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ASD and the HoliDaze

Bright lights, loud music, busy crowds, new situations, interacting with new people and strangers—the holidays can be panic-inducing for someone on the Autism Spectrum. As adults and children alike count down the days until the holly jolly holidays, others are just trying to make it through without added and undue stress.


Holidays mean unexpected visitors, sensory overload, and a change in the normal routine. It can mean visiting family at unfamiliar places, new foods, and strange smells. These are all things we tend to overlook unless we are familiar with ASD. Maybe you have a family member recently diagnosed or you’re now part of a blended family and Autism Spectrum Disorder is a new concept, or maybe, you’re just trying to help everyone feel comfortable enough to enjoy the holidays. Either way, it’s important to remember that not everything has the same meaning to every person. What makes one child super excited can have another in full-on panic mode. So, how do we create a magical holiday environment that embraces and includes everyone? Here are some tips for making the holidays happy for everyone:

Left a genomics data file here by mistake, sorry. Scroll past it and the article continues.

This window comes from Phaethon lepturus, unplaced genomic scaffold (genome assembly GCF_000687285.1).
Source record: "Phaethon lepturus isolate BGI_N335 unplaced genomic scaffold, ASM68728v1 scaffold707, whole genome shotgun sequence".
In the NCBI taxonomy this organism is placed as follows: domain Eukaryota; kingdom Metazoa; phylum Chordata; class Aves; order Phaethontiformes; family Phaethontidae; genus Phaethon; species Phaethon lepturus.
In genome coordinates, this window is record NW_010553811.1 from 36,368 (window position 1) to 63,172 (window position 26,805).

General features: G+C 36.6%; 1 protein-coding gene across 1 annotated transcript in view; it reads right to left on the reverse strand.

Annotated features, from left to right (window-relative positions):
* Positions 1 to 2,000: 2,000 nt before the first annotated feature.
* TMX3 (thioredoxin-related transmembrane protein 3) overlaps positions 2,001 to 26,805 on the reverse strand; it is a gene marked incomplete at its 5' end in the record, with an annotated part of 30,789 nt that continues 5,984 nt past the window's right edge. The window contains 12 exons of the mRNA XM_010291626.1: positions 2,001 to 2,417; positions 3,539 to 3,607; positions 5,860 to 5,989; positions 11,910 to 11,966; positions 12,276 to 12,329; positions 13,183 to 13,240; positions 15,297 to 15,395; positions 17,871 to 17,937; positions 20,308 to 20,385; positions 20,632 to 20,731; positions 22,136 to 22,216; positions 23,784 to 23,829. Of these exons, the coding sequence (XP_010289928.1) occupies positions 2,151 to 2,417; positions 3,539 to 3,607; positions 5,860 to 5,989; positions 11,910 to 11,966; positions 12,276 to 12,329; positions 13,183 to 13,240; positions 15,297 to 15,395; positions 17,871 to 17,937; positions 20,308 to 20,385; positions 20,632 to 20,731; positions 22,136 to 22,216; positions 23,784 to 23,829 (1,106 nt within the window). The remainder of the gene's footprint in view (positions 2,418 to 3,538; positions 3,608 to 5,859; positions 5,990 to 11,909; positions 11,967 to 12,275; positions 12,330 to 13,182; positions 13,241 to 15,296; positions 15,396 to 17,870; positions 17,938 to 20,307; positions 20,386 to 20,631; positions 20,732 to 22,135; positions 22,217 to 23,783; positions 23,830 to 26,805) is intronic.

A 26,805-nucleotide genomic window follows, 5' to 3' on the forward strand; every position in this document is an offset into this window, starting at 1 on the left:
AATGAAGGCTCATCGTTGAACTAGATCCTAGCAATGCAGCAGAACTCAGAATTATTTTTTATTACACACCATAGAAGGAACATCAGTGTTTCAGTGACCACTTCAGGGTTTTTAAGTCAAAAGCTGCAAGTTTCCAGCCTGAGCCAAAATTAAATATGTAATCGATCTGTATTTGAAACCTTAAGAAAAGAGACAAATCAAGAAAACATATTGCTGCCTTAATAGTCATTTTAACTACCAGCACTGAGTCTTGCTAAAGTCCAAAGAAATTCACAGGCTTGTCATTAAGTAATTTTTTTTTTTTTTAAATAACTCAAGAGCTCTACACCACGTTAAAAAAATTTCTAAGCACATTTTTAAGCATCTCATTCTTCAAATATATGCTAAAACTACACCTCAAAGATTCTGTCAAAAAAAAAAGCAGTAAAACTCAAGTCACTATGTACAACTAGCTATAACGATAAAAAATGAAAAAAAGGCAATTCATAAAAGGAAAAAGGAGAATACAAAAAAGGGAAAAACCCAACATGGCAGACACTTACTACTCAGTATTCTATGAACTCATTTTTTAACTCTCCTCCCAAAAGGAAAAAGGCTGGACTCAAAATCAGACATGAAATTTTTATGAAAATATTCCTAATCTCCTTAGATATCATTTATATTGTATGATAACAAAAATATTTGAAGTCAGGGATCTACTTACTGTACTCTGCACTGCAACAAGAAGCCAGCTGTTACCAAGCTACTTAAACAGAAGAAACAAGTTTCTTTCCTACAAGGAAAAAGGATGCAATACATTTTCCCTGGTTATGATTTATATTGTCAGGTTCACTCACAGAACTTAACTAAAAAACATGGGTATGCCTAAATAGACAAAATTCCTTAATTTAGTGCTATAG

Holiday Parties:

It’s  not uncommon for schools to have some sort of celebration to kick of the holiday break. These parties usually include food, fun, and games. It’s a deviation from the norm and that can be difficult for kids with ASD. Even if you or your child aren’t attending a party at a school, here are a couple helpful tips:

  • Create a written agenda. It helps most children to visualize things. This is especially true if it’s something difficult for them.
  • Teach games in advance. Kids with ASD and ADHD do better when they’re almost overly prepared. This helps alleviate some anxiety.
  • Include sensory friendly activities. Check out our Pinterest board for some sensory crafts and other ideas for ASD friendly holiday ideas:


Family Get-Togethers:

It’s important to keep in mind that changes of any kind are difficult for children, especially those with ASD. This is true for things kids consider fun too. It can all become a little too much—too much fun, too much new, too much noise, too much activity. Be patient and understanding. Don’t force kids with ASD to eat something they don’t like or wear something uncomfortable. Make sure there are soothing sensory items to help calm kids down. Chubuddy’s Cord Zilla is perfect for on-the-go sensory chewing in a discreet way. It attaches to most sweatshirts and is soft yet strong. Visit our website to learn more.

The post ASD and the HoliDaze appeared first on Chubuddy.

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